This is interesting as HIXs are designed to create a more consumer-friendly experience, where people can shop and compare when choosing a health plan, much like Expedia.com finds the best travel fare. However, as consumers are reporting a hesitancy around participating in HIXs, there appears to be a disconnect between the consumer-friendly intent and the knowledge people have of the type of experience and benefits an HIX will bring. While it’s common for people to be unfamiliar with the benefits of new technology until they use it, there is a need for states to quickly fill the knowledge gap around exchanges to show consumers they will deliver the desired experience.
With over a dozen conservative states leaning against expanding Medicaid to cover poor workers without health insurance, perhaps it is time to resuscitate an idea embraced by President Ronald Reagan. Let the federal government take over Medicaid lock, stock and barrel.
In 1982 the president who ushered in the modern conservative era offered to assume federal responsibility for the program that now consumes over 22 percent of state government budgets in exchange for states taking over welfare. His offer built on a series of recommendations going back to 1969 by the U.S. Advisory Commission on Intergovernmental Relations, which called for a federal takeover of all public assistance programs.
President Obama’s health care reform law, if it survives the final hurdle of next November’s election, could give that idea new life. Under the Affordable Care Act, states are responsible for creating insurance exchanges where individuals and businesses can buy individual or group health plans.
Now that the Supreme Court has spoken and upheld the Affordable Care Act (ACA), how exactly does this impact state governments?
One of the biggest ramifications of this decision revolves around the ACA’s individual mandate requiring citizens to purchase some form of health insurance or face a penalty, and the subsequent requirement for each state to establish a health insurance exchange (HIX).
While many states have spent the last two years preparing themselves in some capacity to set up an exchange, the amount of progress made varies greatly from state to state. Some have taken measureable strides to ensure their exchange is up and running to meet the October 2013 enrollments and January 2014 coverage effective deadlines set forth by the ACA, while others have been waiting on the final decision from the Court. Now that it’s been made, we’re going to see these states in a scramble to build their HIXs in accordance with the ACA’s mandates and timeline.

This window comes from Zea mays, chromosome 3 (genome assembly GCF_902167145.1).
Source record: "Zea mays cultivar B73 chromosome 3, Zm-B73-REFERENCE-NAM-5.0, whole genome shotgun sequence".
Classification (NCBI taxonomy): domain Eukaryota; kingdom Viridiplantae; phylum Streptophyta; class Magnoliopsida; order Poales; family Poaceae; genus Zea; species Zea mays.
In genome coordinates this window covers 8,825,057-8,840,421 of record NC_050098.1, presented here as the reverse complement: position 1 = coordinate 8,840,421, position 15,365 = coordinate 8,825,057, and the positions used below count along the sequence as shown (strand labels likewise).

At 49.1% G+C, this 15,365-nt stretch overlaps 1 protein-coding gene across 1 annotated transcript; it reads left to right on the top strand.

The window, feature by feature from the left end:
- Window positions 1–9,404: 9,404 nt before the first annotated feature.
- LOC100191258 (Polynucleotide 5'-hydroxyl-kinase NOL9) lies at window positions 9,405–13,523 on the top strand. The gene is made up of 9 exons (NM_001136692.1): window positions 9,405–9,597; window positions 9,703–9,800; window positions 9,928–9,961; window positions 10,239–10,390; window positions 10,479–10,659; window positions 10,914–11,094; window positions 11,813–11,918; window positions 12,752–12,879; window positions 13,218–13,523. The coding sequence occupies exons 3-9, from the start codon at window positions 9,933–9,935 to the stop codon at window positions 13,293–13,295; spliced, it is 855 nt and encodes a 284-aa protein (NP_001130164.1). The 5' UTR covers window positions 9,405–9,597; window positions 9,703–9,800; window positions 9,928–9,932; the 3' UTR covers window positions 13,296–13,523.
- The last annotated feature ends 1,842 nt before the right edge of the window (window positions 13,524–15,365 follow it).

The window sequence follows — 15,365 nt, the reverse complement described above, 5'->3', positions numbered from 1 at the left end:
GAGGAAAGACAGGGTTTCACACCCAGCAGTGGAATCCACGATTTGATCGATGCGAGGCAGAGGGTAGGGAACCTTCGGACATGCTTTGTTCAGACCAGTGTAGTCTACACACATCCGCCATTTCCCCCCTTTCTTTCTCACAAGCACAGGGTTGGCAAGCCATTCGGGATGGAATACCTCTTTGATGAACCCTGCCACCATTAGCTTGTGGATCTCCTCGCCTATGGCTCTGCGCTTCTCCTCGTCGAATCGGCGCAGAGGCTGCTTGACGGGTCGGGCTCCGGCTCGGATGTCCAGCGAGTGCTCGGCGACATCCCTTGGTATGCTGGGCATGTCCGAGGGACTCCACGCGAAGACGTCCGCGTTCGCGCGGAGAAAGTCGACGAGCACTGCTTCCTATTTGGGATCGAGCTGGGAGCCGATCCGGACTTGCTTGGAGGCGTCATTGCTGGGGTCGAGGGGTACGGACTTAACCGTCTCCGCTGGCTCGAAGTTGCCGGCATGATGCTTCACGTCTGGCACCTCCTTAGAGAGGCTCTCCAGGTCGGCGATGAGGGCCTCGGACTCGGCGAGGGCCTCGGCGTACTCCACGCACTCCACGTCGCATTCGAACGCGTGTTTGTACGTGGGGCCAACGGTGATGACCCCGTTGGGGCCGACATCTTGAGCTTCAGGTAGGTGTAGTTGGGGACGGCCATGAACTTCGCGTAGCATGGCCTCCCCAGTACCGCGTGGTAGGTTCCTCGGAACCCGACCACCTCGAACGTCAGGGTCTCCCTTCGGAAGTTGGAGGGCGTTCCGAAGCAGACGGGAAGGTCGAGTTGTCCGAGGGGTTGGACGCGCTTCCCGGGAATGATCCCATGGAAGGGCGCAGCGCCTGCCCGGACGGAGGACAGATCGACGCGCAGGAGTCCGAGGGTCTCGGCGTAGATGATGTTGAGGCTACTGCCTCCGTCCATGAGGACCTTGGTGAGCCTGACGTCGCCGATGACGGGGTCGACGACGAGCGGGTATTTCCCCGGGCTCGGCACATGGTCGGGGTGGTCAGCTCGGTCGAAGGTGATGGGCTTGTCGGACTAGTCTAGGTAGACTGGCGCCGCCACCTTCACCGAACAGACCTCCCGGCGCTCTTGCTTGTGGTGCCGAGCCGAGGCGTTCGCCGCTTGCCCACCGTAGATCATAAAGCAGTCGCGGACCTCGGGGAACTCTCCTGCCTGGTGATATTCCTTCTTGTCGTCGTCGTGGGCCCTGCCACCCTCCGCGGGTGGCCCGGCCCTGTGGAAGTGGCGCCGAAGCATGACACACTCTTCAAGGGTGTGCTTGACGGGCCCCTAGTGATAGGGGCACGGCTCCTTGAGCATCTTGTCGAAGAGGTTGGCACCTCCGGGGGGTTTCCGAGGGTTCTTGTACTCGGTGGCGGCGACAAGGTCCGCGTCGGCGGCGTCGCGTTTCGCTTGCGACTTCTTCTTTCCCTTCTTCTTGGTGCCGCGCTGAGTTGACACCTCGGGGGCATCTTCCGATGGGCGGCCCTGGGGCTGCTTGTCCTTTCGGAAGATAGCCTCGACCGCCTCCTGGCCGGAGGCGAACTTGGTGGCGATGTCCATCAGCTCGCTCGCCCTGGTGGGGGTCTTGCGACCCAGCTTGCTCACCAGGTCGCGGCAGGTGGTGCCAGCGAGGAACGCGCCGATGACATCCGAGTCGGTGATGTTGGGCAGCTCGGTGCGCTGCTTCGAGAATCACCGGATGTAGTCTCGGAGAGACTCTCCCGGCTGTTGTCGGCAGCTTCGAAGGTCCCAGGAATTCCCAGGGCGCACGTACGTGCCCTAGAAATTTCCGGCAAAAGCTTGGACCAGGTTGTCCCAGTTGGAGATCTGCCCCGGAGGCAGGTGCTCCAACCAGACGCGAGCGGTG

What we’re hearing from our clients indicates the majority want to make health reform as state-specific as possible. In other words, they want to maintain control over their HIX rather than defaulting to the federal solution. But as the certification deadline looms, it’s increasingly important for states to consider a comprehensive solution that doesn’t require building a product and allows time for customization.
We have formally announced our Health Insurance Exchange solution, which enables us to provide a customizable HIX solution that states can tailor to meet the needs of their residents and small businesses and be sure it’s ready on time. We were recently awarded an ACA-compliant exchange in Nevada and also announced a partnership with Florida Health Choices to build Florida’s insurance marketplace.
Once again, the Supreme Court was unsurprisingly surprising. The conventional wisdom was that at least part of the health reform law would be overturned, but in practice the court blessed the status quo we have known for two years: The reform law will continue to be implemented.
It’s the devil we’ve known. Washington will issue more regulations. Insurers will be buried in requirements on coverage and benefits, driving up costs. Physicians will have more oversight and report to the government. Hospitals will see Medicare cuts. Millions of individuals will either get a new federal subsidy for insurance or be enrolled in Medicaid.
States will have more interference from Washington. While the Supreme Court gave them some flexibility on whether to expand their Medicaid programs, states will still be forced to either build a new insurance exchange, like Expedia for health insurance, or have the federal government build it for them.
By upholding the law, the court also left untouched two huge problems looming on the horizon. First, as the law expands coverage there will be a tremendous increase in demand for medical services, but there will not be an increase in the number of doctors, nurses and other providers to deliver care.